Fitness ’97, February 1997
Are We There Yet?
Two decades of fitness grail-seeking, including a misstep or two from the master himself
By Mike Grudowski
To Load or Not to Load, the Prologue: Nathan Pritikin opens the Longevity Center in Santa Barbara, California, and sets a widely accepted dietary standard in which at least 75 percent of calories come from carbohydrates, less than 15 percent from protein, and no more than 10 percent from fat.
We jog, therefore we’re fit: Jim Fixx’s Complete Book of Running stays on the New York Times best-seller list for more than a year.
Mark Allen swims for the University of California at San Diego; later will describe himself as a “pretty mediocre” backstroker who “hated distance.”
Grete Waitz breaks 2:30 women’s barrier at the New York Marathon.
We jog, therefore we’re really fit? Study in New England Journal of Medicine shows that the more people run, the higher their levels of HDL cholesterol-new evidence that exercise may help prevent heart disease.
Really, it works! The Trendmark Corporation patents a weight-loss device designed “to reduce consumption by one bite per meal.” Dieter keeps track by pressing a button before each bite.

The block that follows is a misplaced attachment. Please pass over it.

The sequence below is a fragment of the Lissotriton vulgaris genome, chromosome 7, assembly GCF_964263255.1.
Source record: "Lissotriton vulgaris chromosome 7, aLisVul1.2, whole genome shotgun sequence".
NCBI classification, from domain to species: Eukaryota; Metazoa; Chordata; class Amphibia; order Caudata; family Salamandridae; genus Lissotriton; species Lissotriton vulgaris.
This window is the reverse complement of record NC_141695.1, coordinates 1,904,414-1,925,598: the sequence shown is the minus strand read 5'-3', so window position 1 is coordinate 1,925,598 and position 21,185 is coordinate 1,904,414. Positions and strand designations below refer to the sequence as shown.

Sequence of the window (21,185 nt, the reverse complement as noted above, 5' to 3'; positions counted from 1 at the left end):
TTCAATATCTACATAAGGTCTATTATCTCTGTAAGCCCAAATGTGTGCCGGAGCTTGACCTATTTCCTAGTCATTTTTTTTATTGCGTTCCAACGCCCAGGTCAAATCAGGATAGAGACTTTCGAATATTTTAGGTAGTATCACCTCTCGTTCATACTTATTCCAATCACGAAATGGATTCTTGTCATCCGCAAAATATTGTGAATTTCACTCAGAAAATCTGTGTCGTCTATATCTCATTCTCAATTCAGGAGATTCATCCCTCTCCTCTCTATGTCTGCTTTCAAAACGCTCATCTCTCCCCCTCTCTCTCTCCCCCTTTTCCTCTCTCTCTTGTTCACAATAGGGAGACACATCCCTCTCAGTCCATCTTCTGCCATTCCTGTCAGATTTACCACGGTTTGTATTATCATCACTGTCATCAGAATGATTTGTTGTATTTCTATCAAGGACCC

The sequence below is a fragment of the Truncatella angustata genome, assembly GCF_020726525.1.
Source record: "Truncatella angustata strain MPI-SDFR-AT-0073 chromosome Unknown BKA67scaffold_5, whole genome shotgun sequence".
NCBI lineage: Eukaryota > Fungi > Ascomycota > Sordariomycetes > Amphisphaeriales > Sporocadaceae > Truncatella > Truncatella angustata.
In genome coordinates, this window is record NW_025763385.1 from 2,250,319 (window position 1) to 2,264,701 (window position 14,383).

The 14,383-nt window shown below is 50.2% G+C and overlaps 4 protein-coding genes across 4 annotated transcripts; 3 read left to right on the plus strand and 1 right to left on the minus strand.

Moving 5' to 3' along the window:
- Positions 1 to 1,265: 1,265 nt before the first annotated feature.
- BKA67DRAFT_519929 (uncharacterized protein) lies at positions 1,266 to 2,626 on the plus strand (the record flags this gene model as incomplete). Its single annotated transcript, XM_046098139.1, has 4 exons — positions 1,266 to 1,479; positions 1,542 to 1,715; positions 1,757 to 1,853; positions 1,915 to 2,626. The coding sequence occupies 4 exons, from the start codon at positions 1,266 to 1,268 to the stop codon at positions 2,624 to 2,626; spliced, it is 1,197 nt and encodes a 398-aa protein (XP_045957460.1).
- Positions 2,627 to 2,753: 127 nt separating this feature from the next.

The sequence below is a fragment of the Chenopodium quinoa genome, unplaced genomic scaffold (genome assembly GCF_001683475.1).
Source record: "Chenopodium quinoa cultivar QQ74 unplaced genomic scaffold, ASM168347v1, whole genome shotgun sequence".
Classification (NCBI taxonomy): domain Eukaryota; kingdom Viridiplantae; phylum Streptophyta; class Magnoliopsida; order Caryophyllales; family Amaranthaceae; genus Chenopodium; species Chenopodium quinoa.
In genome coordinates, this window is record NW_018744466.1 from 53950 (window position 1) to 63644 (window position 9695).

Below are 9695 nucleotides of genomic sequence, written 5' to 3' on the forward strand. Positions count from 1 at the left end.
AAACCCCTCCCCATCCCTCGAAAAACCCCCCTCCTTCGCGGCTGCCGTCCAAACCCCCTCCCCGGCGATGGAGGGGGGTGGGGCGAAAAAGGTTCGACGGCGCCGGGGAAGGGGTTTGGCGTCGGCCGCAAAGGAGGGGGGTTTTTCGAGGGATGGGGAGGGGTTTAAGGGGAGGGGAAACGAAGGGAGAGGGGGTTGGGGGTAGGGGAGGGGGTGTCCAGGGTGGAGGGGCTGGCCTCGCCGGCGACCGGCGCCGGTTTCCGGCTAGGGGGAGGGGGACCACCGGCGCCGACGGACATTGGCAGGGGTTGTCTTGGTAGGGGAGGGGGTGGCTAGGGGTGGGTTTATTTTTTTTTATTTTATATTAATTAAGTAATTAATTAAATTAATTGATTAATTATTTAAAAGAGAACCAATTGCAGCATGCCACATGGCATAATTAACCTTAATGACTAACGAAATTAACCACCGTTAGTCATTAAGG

No, honest, it does work: Richard Simmons, self-proclaimed Pied Piper of Pounds, prances onto best-seller lists with his Never-Say-Diet Book.
Sales of running shoes more than double from 1977 levels, reaching $328 million annually.
The New York Times declares health clubs “the singles’ bars of the 80’s.”
To Load or Not to Load, Chapter One: Scientists discover that cutting protein intake in half greatly lengthens the lives of lab rats and speculate that same results will occur in humans.
California surfer Julie Moss collapses 15 feet from Ironman Triathlon finish line, crawls across to place second. Millions will later watch taped broadcast on ABC-including Mark Allen, who decides to take up the sport.
We jog, therefore…? Nielsen survey indicates that 34 million Americans run at least once a year, but studies show that fewer than half of American children can meet fitness standards that should be attainable by the average child.
Allen, training with low mileage and high intensity, finishes fourth in his first race, behind Dave Scott, Scott Molina, and Scott Tinley; quits job when local investment firm sponsors him; becomes a vegetarian.
We jog, therefore…we’re nuts? New England Journal of Medicine reports that marathon runners have a “pathological” personality disorder similar to that of anorexic women.
No, seriously, it really does work: Mark Allen begins drinking wheat-grass juice.
We jog, therefore…we die? Jim Fixx, 52, succumbs to a heart attack while running in Vermont.
OK, it doesn’t work: Allen stops drinking wheat-grass juice.
But this does: Allen slows down most of his training to stay within his aerobic range.
To Load or Not to Load, Chapter Two: Go-go Hollywood executives popularize the “power breakfast”-typically fruit, bran muffins, and dry toast.
Americans spend $2.5 billion on athletic shoes.